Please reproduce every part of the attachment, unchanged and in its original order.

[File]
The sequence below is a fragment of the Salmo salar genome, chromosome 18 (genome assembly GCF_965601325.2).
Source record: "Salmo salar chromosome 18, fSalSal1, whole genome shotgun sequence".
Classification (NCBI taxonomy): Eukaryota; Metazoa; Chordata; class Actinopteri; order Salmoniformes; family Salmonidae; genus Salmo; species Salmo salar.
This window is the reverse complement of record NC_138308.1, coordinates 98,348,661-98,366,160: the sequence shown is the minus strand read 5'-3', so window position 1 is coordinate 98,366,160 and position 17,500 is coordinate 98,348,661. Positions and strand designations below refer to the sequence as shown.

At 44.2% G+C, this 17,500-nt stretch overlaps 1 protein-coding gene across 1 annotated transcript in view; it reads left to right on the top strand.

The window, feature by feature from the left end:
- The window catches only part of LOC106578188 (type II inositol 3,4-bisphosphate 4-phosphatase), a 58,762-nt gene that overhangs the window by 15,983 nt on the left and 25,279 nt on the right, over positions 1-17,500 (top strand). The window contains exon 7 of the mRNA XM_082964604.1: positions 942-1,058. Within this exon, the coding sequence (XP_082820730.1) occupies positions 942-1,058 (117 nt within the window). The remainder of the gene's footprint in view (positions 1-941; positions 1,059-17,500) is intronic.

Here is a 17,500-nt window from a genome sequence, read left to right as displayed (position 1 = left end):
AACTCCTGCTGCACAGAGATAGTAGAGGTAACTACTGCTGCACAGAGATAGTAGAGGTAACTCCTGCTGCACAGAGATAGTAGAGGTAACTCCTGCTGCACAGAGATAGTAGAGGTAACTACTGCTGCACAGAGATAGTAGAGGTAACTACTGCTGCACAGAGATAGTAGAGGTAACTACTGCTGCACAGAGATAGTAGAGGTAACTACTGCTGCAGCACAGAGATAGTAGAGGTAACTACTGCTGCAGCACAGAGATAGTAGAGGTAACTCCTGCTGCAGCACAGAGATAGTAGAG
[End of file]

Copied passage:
The sequence below is a fragment of the Salmo salar genome, chromosome 18 (genome assembly GCF_965601325.2).
Source record: "Salmo salar chromosome 18, fSalSal1, whole genome shotgun sequence".
Classification (NCBI taxonomy): Eukaryota; Metazoa; Chordata; class Actinopteri; order Salmoniformes; family Salmonidae; genus Salmo; species Salmo salar.
This window is the reverse complement of record NC_138308.1, coordinates 98,348,661-98,366,160: the sequence shown is the minus strand read 5'-3', so window position 1 is coordinate 98,366,160 and position 17,500 is coordinate 98,348,661. Positions and strand designations below refer to the sequence as shown.

At 44.2% G+C, this 17,500-nt stretch overlaps 1 protein-coding gene across 1 annotated transcript in view; it reads left to right on the top strand.

The window, feature by feature from the left end:
- The window catches only part of LOC106578188 (type II inositol 3,4-bisphosphate 4-phosphatase), a 58,762-nt gene that overhangs the window by 15,983 nt on the left and 25,279 nt on the right, over positions 1-17,500 (top strand). The window contains exon 7 of the mRNA XM_082964604.1: positions 942-1,058. Within this exon, the coding sequence (XP_082820730.1) occupies positions 942-1,058 (117 nt within the window). The remainder of the gene's footprint in view (positions 1-941; positions 1,059-17,500) is intronic.

Here is a 17,500-nt window from a genome sequence, read left to right as displayed (position 1 = left end):
AACTCCTGCTGCACAGAGATAGTAGAGGTAACTACTGCTGCACAGAGATAGTAGAGGTAACTCCTGCTGCACAGAGATAGTAGAGGTAACTCCTGCTGCACAGAGATAGTAGAGGTAACTACTGCTGCACAGAGATAGTAGAGGTAACTACTGCTGCACAGAGATAGTAGAGGTAACTACTGCTGCACAGAGATAGTAGAGGTAACTACTGCTGCAGCACAGAGATAGTAGAGGTAACTACTGCTGCAGCACAGAGATAGTAGAGGTAACTCCTGCTGCAGCACAGAGATAGTAGAG